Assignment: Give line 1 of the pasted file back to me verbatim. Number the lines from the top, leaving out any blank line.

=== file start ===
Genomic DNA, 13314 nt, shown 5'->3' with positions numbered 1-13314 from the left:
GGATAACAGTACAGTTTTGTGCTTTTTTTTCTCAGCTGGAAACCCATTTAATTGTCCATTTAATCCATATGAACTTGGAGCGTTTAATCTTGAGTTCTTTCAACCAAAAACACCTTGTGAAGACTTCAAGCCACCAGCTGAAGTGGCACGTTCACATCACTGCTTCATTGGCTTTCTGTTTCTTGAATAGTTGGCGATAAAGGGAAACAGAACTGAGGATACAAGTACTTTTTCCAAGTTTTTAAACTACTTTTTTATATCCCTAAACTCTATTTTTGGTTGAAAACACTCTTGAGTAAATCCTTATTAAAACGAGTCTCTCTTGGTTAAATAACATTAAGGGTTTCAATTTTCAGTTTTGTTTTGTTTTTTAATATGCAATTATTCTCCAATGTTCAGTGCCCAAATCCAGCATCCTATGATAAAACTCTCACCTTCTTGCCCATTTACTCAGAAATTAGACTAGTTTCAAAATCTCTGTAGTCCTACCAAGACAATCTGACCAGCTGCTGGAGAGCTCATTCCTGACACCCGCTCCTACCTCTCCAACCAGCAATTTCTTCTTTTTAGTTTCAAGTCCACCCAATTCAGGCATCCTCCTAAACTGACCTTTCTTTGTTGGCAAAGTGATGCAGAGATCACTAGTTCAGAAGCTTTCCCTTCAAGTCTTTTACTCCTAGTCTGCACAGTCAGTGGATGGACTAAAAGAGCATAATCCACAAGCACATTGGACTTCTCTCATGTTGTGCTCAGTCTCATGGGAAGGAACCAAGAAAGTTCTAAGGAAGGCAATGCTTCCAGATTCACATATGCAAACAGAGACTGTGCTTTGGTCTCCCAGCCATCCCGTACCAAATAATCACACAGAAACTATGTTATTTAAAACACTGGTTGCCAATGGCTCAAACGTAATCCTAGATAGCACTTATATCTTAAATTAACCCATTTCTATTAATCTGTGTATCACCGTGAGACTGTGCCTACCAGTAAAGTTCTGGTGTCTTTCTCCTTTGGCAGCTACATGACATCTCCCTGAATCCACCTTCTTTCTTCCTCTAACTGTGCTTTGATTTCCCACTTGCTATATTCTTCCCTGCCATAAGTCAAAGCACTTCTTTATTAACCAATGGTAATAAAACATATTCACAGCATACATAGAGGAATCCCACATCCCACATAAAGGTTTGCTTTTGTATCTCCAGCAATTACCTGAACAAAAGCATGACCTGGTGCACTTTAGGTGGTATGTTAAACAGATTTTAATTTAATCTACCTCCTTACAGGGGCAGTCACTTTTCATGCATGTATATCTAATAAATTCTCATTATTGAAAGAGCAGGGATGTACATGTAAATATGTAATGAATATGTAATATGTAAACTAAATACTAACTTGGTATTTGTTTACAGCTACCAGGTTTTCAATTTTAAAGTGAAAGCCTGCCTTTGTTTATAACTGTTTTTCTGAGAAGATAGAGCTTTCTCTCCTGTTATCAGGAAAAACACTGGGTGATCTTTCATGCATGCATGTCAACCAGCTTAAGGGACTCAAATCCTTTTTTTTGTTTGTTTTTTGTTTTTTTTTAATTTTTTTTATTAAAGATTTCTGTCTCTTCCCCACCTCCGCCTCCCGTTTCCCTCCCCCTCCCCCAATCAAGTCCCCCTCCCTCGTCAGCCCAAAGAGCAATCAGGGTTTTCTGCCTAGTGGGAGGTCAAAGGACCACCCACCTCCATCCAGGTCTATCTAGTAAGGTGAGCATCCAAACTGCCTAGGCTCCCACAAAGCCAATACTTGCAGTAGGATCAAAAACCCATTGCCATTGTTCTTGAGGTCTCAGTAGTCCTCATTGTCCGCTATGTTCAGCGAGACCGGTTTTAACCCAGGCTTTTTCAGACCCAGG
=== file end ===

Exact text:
Genomic DNA, 13314 nt, shown 5'->3' with positions numbered 1-13314 from the left: